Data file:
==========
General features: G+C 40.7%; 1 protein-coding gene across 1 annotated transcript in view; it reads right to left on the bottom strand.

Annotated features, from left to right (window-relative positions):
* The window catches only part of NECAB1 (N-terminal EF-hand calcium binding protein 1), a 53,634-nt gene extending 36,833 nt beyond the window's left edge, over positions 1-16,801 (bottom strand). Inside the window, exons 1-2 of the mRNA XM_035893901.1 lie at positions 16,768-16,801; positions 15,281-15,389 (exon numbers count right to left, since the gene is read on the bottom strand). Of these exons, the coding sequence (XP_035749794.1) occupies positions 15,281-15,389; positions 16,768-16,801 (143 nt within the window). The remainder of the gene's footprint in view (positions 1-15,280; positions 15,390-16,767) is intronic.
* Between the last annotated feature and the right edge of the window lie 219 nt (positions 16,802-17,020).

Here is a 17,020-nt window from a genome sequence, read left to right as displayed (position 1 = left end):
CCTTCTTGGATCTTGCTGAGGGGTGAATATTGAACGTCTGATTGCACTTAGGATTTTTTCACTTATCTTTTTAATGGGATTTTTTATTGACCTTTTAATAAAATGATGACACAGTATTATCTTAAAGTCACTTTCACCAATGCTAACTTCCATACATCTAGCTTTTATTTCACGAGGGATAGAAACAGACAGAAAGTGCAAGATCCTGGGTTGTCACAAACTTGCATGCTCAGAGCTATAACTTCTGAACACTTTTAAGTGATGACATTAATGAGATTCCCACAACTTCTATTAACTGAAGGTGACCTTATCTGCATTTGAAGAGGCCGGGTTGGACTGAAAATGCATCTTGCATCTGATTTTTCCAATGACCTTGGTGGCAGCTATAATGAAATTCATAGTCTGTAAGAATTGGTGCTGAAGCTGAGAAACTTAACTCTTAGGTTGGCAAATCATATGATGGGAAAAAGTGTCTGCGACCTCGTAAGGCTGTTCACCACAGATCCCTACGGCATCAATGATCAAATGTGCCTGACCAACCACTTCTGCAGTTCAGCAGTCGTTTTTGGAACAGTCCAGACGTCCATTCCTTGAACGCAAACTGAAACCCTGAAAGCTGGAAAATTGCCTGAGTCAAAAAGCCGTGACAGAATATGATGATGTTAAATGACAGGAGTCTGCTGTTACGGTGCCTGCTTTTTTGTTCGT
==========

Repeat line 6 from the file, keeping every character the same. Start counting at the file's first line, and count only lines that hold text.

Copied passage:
CCTTCTTGGATCTTGCTGAGGGGTGAATATTGAACGTCTGATTGCACTTAGGATTTTTTCACTTATCTTTTTAATGGGATTTTTTATTGACCTTTTAATAAAATGATGACACAGTATTATCTTAAAGTCACTTTCACCAATGCTAACTTCCATACATCTAGCTTTTATTTCACGAGGGATAGAAACAGACAGAAAGTGCAAGATCCTGGGTTGTCACAAACTTGCATGCTCAGAGCTATAACTTCTGAACACTTTTAAGTGATGACATTAATGAGATTCCCACAACTTCTATTAACTGAAGGTGACCTTATCTGCATTTGAAGAGGCCGGGTTGGACTGAAAATGCATCTTGCATCTGATTTTTCCAATGACCTTGGTGGCAGCTATAATGAAATTCATAGTCTGTAAGAATTGGTGCTGAAGCTGAGAAACTTAACTCTTAGGTTGGCAAATCATATGATGGGAAAAAGTGTCTGCGACCTCGTAAGGCTGTTCACCACAGATCCCTACGGCATCAATGATCAAATGTGCCTGACCAACCACTTCTGCAGTTCAGCAGTCGTTTTTGGAACAGTCCAGACGTCCATTCCTTGAACGCAAACTGAAACCCTGAAAGCTGGAAAATTGCCTGAGTCAAAAAGCCGTGACAGAATATGATGATGTTAAATGACAGGAGTCTGCTGTTACGGTGCCTGCTTTTTTGTTCGT